How to End a Conversation -- Without Offending Anyone Around You
As the Founder of BNI, one of the world’s largest referral networking organization, I often get asked about the best way to end a conversation in a networking situation. Candidly, I think the answer is pretty simple. So, I’ll start this piece with the “simple solution.” From there, for those of you who love to overthink things, I’ll give you some other options:
- Simply say something like, “It was really nice meeting you. Do you have a card so I can have your contact information? Thanks.” That’s it. No fuss. No muss. No big deal. Don’t apologize because you have to go network and definitely don’t’ say you see someone else you need to talk to. Simply thank them and move on.
- Frame what you liked about the conversation or recap part of the conversation that you found most interesting.
- If they say something that brings up a relevant person to introduce, bring this up and promise to make an introduction soon. If the other person is there at the event, make the introduction on the spot. Being a “connector” at a networking event is always a good thing.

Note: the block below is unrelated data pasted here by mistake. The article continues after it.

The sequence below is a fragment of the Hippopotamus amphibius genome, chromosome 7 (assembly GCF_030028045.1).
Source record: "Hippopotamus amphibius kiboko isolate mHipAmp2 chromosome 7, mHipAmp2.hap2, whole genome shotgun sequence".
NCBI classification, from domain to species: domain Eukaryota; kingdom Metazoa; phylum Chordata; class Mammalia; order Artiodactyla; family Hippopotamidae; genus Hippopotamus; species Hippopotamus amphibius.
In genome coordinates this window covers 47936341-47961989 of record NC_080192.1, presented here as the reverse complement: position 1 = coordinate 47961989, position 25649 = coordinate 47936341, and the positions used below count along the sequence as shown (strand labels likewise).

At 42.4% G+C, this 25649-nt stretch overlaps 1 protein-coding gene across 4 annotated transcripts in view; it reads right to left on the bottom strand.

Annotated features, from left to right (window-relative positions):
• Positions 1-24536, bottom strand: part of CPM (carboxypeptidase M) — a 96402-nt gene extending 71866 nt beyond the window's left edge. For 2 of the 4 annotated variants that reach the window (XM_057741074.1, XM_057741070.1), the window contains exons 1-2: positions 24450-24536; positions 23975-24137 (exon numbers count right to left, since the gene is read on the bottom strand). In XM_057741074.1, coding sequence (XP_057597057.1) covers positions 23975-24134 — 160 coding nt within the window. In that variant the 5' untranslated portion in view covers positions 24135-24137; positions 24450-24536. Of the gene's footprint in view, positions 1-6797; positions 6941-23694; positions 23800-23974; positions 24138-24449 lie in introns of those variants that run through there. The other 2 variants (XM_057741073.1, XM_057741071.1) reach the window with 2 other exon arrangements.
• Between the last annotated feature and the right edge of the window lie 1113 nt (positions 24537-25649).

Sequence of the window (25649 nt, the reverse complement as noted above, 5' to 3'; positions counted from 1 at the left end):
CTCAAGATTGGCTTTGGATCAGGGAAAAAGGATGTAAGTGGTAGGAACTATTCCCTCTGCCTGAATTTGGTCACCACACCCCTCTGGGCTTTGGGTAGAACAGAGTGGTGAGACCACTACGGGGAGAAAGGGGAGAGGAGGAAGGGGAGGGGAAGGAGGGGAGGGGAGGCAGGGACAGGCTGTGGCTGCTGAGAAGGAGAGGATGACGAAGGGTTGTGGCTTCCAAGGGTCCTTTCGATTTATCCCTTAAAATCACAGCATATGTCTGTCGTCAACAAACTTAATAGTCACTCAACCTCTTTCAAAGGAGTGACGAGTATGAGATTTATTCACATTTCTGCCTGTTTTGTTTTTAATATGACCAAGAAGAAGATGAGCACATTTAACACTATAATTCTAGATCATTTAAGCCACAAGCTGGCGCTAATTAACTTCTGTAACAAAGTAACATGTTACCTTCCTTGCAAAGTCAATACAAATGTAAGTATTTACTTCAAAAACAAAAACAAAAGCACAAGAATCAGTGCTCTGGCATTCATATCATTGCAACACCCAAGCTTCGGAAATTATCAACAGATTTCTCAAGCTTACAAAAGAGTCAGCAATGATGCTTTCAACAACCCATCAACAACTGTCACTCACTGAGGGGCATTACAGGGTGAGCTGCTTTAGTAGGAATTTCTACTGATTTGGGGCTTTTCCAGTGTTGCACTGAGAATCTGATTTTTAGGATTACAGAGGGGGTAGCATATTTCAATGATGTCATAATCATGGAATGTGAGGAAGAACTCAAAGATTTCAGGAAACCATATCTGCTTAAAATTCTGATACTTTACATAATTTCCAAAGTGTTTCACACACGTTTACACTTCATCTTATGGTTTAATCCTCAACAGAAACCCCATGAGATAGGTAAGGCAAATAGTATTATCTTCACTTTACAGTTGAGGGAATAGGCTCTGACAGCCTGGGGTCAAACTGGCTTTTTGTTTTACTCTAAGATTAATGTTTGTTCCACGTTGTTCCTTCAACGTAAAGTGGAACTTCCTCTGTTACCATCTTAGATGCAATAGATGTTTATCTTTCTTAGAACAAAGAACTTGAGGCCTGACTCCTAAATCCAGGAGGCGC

- Invite them to participate with you in another networking meeting you frequent. They may want to get out and meet more people. This is a great chance to connect them to another network of individuals and it gives you a chance to meet them again.
For those of you who want more -- I’ve read all kinds of “exit lines” and unless they are absolutely true -- I don’t recommend most of them. Keep it simple and keep it honest. What are some of these lines -- here they are:
- I’ve got to get home by "X" o’clock to have dinner with the family.
- It’s been nice meeting you, I need to run to the restroom.
- I’ve got a deadline on a project and I need to take off.
Anything like the above is fine but do not lie. If you really have to do something tell the person you are networking with. Otherwise, simply follow step No.1 above.
Related: Building a Network as an Introvert
Whatever you do, don’t “Seinfeld it.” One of the really funny things on the sitcom Seinfeld was how the characters would go off on some crazy, complicated subterfuge or ruse and end up getting in more trouble than if they were candid from the start. Be polite; also be honest and direct. “Seinfeld-ing it” almost always fails, and both you and the other person end up uncomfortable.
Overall: Don’t overthink it. Be polite and friendly. Don’t make excuses and politely move on. What becomes most important is how you follow up, a subject that deserves a whole other article.